RG: On value-based care, I think urology is in the early stages, and it’s going to take some time for value-based care to become commonplace.
One of the reasons I feel this way ties into where we are with bending the cost curve. At Urology America (UA), we’ve implemented a system that enables us to calculate the cost of care. We have proprietary costing information we’re able to look at to determine the actual cost down to the CPT code level. We can show that by provider, look at variances across providers and truly understand the cost of our care.
I think that’s a necessary and sometimes overlooked step before you get to value-based care. If you don’t know what it costs for you to provide care, I don’t know how you’re going jump to value-based care.
Q: What do you believe is the most significant current challenge to UA, and what will be necessary to overcome it?
RG: I think the most significant challenge almost anywhere in medicine is the provider shortage. We’re aging out our providers. If you look at the number of new providers coming in, it’s not a match for the number of providers leaving. That is the single thing that probably keeps me up most at night.
The question we must answer is: How do we keep our providers involved long enough to address this shortage? What we’re trying at Urology America as a strategy, and I think a lot of people have this idea, is to further utilize midlevel providers or physician extenders, but that’s difficult with government regulations and requirements. I’m not sure we have a concrete answer yet for how we will solve our shortage problem.
Q: What healthcare trend will cause the most change in the next 10 years?
RG: It’s probably an obvious answer: artificial intelligence (AI). I just returned from a conference where they talked about AI. Maybe the most meaningful thing I heard is that AI is exponentially more expensive and difficult as you move up the curve to accuracy. The example shared at the meeting was that when you use ChatGPT today, it’s right maybe 50-60% of the time. That may be fine for some industries and individuals, but the challenge is that, as you look in arenas like healthcare and manufacturing where you need accuracy of 99.9%, the cost and computing power requirement are likely to be immense.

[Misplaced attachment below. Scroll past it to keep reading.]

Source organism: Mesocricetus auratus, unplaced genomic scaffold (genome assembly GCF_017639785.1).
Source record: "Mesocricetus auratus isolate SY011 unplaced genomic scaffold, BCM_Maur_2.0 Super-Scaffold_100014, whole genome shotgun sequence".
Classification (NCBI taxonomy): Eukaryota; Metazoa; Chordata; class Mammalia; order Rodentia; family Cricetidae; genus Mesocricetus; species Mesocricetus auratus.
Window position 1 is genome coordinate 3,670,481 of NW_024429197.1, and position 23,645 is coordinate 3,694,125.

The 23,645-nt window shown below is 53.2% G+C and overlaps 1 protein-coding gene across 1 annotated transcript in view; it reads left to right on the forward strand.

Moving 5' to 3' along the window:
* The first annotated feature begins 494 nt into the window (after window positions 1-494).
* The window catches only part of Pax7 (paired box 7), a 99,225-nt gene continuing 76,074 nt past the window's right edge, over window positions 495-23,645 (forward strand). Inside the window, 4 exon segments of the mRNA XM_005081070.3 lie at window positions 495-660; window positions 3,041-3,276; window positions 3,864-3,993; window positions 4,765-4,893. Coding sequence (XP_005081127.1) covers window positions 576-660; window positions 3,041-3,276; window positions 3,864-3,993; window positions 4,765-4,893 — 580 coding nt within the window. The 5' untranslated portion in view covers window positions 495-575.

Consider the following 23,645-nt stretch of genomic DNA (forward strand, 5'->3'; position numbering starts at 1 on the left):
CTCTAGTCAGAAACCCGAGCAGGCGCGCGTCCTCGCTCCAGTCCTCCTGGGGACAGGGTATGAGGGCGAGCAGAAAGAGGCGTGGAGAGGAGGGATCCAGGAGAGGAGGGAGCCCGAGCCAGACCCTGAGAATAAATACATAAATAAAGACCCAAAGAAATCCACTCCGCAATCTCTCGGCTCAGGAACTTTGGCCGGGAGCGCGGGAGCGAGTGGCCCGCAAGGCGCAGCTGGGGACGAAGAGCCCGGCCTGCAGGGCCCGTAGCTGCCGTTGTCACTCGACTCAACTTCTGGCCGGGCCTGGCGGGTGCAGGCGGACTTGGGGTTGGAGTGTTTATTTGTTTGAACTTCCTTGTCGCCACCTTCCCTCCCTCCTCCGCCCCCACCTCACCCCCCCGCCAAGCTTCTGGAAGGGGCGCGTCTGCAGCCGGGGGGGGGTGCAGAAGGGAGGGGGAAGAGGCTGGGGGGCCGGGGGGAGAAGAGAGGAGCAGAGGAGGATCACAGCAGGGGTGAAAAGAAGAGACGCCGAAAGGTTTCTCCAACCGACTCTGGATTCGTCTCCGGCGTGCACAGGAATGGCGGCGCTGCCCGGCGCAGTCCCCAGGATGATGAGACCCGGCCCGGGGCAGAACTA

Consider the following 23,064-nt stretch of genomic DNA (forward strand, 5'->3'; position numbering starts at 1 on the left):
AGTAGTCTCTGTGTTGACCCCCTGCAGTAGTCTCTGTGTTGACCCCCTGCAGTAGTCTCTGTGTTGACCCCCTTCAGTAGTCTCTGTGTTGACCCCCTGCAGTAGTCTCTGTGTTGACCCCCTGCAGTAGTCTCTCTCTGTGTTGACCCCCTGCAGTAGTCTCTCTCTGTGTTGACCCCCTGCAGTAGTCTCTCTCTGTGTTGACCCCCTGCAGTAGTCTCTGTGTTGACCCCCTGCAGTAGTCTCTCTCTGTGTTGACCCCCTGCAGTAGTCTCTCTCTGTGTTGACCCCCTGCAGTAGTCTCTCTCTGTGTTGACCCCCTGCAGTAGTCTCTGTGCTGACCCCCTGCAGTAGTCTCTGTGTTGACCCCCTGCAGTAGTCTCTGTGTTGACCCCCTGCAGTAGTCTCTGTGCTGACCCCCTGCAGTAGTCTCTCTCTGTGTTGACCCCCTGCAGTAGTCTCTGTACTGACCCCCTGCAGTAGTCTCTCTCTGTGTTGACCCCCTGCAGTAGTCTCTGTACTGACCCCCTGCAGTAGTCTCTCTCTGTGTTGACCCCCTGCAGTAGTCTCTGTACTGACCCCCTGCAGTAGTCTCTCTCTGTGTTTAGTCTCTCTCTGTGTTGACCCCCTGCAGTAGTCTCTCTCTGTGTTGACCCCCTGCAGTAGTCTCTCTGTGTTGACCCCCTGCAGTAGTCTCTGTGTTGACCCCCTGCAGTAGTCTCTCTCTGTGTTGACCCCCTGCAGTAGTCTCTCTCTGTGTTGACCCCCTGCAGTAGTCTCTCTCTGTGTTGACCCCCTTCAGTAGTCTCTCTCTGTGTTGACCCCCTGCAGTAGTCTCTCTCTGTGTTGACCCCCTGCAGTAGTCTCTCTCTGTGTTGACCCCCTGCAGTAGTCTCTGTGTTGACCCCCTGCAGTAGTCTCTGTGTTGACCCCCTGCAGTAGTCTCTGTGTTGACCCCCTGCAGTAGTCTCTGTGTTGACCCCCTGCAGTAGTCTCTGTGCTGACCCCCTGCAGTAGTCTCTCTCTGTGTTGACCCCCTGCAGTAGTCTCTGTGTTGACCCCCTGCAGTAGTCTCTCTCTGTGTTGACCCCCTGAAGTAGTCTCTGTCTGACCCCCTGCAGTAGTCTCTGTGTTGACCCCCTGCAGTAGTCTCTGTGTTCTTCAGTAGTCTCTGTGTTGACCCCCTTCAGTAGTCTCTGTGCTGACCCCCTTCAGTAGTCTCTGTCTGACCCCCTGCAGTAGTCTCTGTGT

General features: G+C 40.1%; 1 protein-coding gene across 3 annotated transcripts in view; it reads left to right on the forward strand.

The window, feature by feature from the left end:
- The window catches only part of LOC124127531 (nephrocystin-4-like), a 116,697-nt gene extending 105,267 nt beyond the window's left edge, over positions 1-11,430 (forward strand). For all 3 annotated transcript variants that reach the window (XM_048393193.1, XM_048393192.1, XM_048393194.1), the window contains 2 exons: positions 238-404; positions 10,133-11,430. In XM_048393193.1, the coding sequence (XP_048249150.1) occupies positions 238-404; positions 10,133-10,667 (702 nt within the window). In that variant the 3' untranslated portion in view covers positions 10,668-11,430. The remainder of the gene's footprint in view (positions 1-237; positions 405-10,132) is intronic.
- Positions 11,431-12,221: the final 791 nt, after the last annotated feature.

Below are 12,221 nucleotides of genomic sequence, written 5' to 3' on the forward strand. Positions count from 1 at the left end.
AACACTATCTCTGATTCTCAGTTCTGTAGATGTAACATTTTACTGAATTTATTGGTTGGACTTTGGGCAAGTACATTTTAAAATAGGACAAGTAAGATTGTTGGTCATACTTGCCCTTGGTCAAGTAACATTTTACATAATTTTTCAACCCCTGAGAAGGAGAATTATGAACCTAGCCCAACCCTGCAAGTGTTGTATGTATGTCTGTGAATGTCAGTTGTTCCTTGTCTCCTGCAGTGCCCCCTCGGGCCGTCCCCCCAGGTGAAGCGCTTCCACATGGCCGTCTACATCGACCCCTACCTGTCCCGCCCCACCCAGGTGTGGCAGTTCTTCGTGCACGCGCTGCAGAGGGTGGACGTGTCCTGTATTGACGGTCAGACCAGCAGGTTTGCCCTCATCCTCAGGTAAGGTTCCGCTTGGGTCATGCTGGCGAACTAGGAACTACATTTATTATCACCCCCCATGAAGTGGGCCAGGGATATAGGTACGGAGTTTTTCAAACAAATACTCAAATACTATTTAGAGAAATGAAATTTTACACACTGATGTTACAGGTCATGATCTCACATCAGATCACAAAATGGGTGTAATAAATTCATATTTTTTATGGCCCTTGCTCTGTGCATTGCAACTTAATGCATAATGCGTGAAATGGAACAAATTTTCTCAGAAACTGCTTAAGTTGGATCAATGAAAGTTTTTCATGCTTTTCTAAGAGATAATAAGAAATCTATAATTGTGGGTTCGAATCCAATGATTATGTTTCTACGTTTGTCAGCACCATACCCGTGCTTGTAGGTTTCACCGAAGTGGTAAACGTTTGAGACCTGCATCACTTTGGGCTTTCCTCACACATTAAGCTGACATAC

While there are undoubtedly challenges with AI, I do think it can bend our cost curve. There’s so much work in healthcare that is not the crux of what a provider was trained to do, whether it’s refilling a prescription, looking at medication interactions or scanning a family history. There’s a lot we can continue to automate.
Automation of AI should have the biggest impact for us. How exactly that’s going to look, I don’t know, but it is something I think will greatly help. If we can get this right, I think it will help address the challenge of our current healthcare shortage.
About Rich Goode
Rich Goode is the chief executive officer at Urology America (UA). He is a veteran in the healthcare industry and recognized as a thought leader. Goode has helped numerous organizations drive strategic and operational initiatives that improve patient care while impacting financial results.
Prior to joining UA, Goode was the founder and CEO of Goode Advisory Services, a strategic, operational and financial advisory firm focused on healthcare and technology companies. Before this role, he served as president of corporate services and chief financial officer at Dallas-based Children’s Health, the nation’s eighth-largest pediatric healthcare provider. Prior to Children’s Health, he served as CFO of Cook Children’s Health Care System.
Goode has been recognized as a top financial executive through various awards and accolades, including Dallas CFO of the year, Fort Worth CFO of the year and the Dallas 500, which is awarded to the most accomplished business leaders in the Dallas/Fort Worth metroplex.